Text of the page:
A topic that is picking up a lot of traffic right now is ISO invariance. I’ve had a lot of questions come up on it, and photographers are wondering what my recommendation is about it. Should I change my shooting habits? Does it really affect my images? Can’t new cameras just get it right without knowing all this ‘techy stuff’? Great questions!
Photography has always been a mix of technical skills and creative vision. We need to know how to operate the camera and use the right settings to create the image we have in our mind. But is there a point the technical inhibits the creative process? I’ve always been interested in the technical aspects of photography, and was curious about ISO invariance when I first started reading about it. I will do my best to explain what ISO invariance is, and how you might use it in your photography.
First up, what is ISO invariance? Invariance means something that doesn’t change…ISO invariance implies changing the ISO doesn’t really affect anything. In the most basic terms, ISO invariance refers to the concept that your image sensor signal is constant, and the only thing that changes is how the signal is amplified. In other words, if I take an image at ISO 6400 at the correct exposure, and take the same shot at ISO 200, five stops underexposed, but then add five stop of exposure in Lightroom or Adobe Camera RAW…guess what happens? The image at ISO 200, the one I opened up five stops in Lightroom, looks almost exactly like the one I shot at ISO 6400. ISO performance looks almost identical using this approach. But the image I took at ISO 200 has better dynamic range and any highlights are fully protected. I can create a better image using the five stop underexposed version than the correct in-camera exposure at ISO 6400. So does that mean we all have to underexposure all our images to get the best quality?
Before we answer that question there is one more aspect that gets mixed into this conversation…dual gain sensors. I know, some of you just stopped reading, this is getting way too technical. Can’t I just turn on my camera and take the photo? (spoiler alert…yes!). Dual gain sensor processing is a way for your camera to improve dynamic range and noise levels in sensor processing. The question is when does this dual gain processing kick in? On the Z9, dual gain sensor processing starts at ISO 500. So the idea goes then if I am shooting at ISO 300 or ISO 400 shouldn’t I switch to ISO 500 for a better image?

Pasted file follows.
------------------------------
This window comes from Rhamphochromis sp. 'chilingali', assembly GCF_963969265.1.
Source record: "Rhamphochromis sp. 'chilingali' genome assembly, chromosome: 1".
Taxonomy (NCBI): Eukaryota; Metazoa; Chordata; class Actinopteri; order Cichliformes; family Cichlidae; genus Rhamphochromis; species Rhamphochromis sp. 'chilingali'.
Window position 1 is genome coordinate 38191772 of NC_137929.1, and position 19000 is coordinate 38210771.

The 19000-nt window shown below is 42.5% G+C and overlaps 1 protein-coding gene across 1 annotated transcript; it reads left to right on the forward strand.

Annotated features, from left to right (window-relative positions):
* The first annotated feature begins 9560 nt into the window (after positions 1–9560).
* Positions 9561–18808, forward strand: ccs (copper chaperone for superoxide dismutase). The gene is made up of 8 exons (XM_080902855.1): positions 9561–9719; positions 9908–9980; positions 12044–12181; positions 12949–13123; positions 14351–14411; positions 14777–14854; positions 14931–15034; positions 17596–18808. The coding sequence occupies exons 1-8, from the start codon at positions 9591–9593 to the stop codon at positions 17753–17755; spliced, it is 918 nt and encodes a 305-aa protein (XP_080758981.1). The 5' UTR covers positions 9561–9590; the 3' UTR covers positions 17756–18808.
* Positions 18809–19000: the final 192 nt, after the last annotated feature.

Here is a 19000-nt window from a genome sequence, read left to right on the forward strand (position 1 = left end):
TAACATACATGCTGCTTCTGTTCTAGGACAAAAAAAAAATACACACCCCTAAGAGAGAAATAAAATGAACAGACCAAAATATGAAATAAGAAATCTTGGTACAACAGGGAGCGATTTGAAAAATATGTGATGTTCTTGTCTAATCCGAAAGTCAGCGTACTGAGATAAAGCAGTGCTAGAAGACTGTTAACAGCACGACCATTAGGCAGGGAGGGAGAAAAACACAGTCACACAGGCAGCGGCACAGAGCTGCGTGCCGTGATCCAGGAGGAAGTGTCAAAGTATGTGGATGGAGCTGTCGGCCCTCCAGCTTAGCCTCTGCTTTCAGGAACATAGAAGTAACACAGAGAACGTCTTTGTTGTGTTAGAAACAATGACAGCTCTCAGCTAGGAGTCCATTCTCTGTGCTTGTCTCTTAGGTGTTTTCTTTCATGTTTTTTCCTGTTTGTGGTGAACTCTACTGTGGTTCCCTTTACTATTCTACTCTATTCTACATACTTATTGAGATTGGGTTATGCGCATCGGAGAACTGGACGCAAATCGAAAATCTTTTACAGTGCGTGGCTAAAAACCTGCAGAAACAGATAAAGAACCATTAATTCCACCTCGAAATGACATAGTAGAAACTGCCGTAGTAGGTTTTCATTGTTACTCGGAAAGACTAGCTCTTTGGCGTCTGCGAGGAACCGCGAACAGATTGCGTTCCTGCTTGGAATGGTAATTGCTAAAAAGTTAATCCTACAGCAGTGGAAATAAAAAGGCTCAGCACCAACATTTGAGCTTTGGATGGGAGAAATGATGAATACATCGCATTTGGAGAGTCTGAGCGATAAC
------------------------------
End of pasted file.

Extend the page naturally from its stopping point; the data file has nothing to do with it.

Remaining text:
With many of today’s cameras being almost perfectly ISO invariant, the theory is you can get better results shooting at lower ISOs and opening exposure up in the computer rather than taking the correct exposure in-camera at a higher ISO with less dynamic range.
Here is my read on this. First, ISO variance is a tried and true concept. If you are worried about clipping your highlights in an image, then underexposing the photograph and opening up shadows will give you good results (if you shoot in RAW). For night photographers who photograph bright objects like the moon in darkness…. underexposing the image and opening up later might be something you want to do. For wildlife photographers who are worried about clipping a highlight (like a bald eagle head) maybe you underexpose to protect the highlight and open shadows later in LR or ACR (Adobe Camera Raw).
Consider a few other things. First, if you are underexposing everything in the field you will be committing yourself to having to edit more later. Underexposing an image can make it harder to compose a shot and for autofocus to work. And you aren’t really gaining a whole lot in terms of better image quality (maybe a little better dynamic range, ISO pretty close). Is that benefit going to even show up on your computer monitor or in the final print?
If you are way into the technical side of photography, then maybe you jump all over ISO invariance. I have some colleagues who love the technical side of photography. Enjoy exploring the technical side of things, and see how much you can improve your images using ISO invariance principles.
ISO invariance hasn’t changed the way I shoot. I get the exposure correct in the camera, which means I expose for the subject. Sometimes my subject has highlights, and I underexpose to protect those highlights. Other times my subject is mid tone like a grizzly bear and I exposure for the bear….I’m not worried about highlights. For my night shooting I still use high ISOs, I’m happy with results. The new Adobe Noise Reduction works great. With Northern lights I just watch the aurora highlights (generally green) and make sure they aren’t overexposed. I never worry about using ISO 200-400 and changing it to ISO 500 for a slight bump in quality.
ISO invariance is an important topic, and one I’m sure we will hear more about in the future. Some photographers are using these principles in their photography, and others are not. Understand the concept, do what works for you, enjoy your photography, and explore creativity with your camera. “Think less, feel more…,”